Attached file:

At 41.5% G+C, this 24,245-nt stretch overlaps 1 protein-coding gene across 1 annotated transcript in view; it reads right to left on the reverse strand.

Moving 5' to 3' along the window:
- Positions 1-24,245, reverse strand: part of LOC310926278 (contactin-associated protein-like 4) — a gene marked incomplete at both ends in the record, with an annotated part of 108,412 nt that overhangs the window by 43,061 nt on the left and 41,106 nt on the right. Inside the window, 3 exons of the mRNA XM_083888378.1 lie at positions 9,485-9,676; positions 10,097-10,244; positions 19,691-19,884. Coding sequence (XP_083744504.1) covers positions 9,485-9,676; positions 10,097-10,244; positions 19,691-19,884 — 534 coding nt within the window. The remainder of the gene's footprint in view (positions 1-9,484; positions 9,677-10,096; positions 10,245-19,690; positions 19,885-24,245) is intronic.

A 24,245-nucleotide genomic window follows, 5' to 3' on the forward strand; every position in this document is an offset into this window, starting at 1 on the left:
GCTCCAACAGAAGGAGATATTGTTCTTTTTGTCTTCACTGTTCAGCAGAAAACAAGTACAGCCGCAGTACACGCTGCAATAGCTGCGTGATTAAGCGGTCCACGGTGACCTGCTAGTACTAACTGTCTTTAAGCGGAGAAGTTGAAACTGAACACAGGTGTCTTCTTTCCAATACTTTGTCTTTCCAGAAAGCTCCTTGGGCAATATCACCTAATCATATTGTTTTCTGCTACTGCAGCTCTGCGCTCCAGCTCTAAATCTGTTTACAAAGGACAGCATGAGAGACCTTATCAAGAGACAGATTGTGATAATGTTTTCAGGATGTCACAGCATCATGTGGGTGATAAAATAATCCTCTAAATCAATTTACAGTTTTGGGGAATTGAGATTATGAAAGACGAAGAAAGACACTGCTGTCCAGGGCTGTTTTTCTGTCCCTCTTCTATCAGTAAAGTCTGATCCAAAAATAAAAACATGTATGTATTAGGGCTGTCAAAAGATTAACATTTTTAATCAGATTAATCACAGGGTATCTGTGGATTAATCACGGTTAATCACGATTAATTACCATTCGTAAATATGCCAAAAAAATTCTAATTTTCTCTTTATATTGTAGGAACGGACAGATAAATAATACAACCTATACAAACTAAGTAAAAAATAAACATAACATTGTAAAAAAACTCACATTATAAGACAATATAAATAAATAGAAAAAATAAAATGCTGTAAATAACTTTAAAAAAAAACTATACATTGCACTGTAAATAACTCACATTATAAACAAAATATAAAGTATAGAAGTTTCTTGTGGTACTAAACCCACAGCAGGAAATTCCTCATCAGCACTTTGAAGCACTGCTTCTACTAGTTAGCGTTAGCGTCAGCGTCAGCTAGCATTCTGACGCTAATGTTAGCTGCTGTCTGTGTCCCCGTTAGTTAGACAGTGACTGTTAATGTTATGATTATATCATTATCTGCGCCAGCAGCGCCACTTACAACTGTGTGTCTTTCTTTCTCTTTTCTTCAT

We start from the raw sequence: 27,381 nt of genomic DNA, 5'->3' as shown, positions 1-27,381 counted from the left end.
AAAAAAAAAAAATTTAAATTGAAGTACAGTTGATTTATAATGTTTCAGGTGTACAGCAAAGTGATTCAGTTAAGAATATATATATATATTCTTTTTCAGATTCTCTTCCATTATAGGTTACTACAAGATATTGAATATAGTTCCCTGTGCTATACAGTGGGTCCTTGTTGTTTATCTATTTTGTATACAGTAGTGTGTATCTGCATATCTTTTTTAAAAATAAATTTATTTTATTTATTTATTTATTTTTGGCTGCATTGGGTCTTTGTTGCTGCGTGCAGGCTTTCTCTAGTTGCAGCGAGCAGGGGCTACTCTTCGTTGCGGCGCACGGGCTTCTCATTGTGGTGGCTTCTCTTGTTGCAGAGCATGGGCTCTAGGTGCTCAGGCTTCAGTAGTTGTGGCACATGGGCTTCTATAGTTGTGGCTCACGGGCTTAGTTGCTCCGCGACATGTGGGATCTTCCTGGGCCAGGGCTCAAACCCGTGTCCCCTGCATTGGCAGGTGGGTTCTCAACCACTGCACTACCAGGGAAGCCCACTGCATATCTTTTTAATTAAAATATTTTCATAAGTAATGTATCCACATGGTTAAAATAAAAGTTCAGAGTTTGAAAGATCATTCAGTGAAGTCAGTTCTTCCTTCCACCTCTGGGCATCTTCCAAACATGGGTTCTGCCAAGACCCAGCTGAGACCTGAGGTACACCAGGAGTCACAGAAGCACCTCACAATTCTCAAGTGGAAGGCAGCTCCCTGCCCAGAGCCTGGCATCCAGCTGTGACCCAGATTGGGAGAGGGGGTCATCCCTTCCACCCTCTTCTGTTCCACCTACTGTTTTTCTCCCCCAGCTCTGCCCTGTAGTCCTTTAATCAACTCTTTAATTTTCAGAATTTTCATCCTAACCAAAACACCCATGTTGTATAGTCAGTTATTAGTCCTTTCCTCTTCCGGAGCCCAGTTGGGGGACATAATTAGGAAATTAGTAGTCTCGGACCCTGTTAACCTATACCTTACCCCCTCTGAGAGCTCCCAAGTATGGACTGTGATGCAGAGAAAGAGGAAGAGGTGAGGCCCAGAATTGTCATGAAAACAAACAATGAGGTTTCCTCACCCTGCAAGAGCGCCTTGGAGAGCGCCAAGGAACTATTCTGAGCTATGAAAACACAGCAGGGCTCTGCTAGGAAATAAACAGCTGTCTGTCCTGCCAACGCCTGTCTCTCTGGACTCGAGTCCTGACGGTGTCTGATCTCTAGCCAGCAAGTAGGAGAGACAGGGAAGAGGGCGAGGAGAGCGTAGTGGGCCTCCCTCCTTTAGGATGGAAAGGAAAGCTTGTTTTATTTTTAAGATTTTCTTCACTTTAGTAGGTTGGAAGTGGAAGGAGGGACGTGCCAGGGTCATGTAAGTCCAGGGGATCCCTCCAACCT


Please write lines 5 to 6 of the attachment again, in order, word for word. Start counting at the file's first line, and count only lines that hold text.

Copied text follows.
GCTCCAACAGAAGGAGATATTGTTCTTTTTGTCTTCACTGTTCAGCAGAAAACAAGTACAGCCGCAGTACACGCTGCAATAGCTGCGTGATTAAGCGGTCCACGGTGACCTGCTAGTACTAACTGTCTTTAAGCGGAGAAGTTGAAACTGAACACAGGTGTCTTCTTTCCAATACTTTGTCTTTCCAGAAAGCTCCTTGGGCAATATCACCTAATCATATTGTTTTCTGCTACTGCAGCTCTGCGCTCCAGCTCTAAATCTGTTTACAAAGGACAGCATGAGAGACCTTATCAAGAGACAGATTGTGATAATGTTTTCAGGATGTCACAGCATCATGTGGGTGATAAAATAATCCTCTAAATCAATTTACAGTTTTGGGGAATTGAGATTATGAAAGACGAAGAAAGACACTGCTGTCCAGGGCTGTTTTTCTGTCCCTCTTCTATCAGTAAAGTCTGATCCAAAAATAAAAACATGTATGTATTAGGGCTGTCAAAAGATTAACATTTTTAATCAGATTAATCACAGGGTATCTGTGGATTAATCACGGTTAATCACGATTAATTACCATTCGTAAATATGCCAAAAAAATTCTAATTTTCTCTTTATATTGTAGGAACGGACAGATAAATAATACAACCTATACAAACTAAGTAAAAAATAAACATAACATTGTAAAAAAACTCACATTATAAGACAATATAAATAAATAGAAAAAATAAAATGCTGTAAATAACTTTAAAAAAAAACTATACATTGCACTGTAAATAACTCACATTATAAACAAAATATAAAGTATAGAAGTTTCTTGTGGTACTAAACCCACAGCAGGAAATTCCTCATCAGCACTTTGAAGCACTGCTTCTACTAGTTAGCGTTAGCGTCAGCGTCAGCTAGCATTCTGACGCTAATGTTAGCTGCTGTCTGTGTCCCCGTTAGTTAGACAGTGACTGTTAATGTTATGATTATATCATTATCTGCGCCAGCAGCGCCACTTACAACTGTGTGTCTTTCTTTCTCTTTTCTTCAT

We start from the raw sequence: 27,381 nt of genomic DNA, 5'->3' as shown, positions 1-27,381 counted from the left end.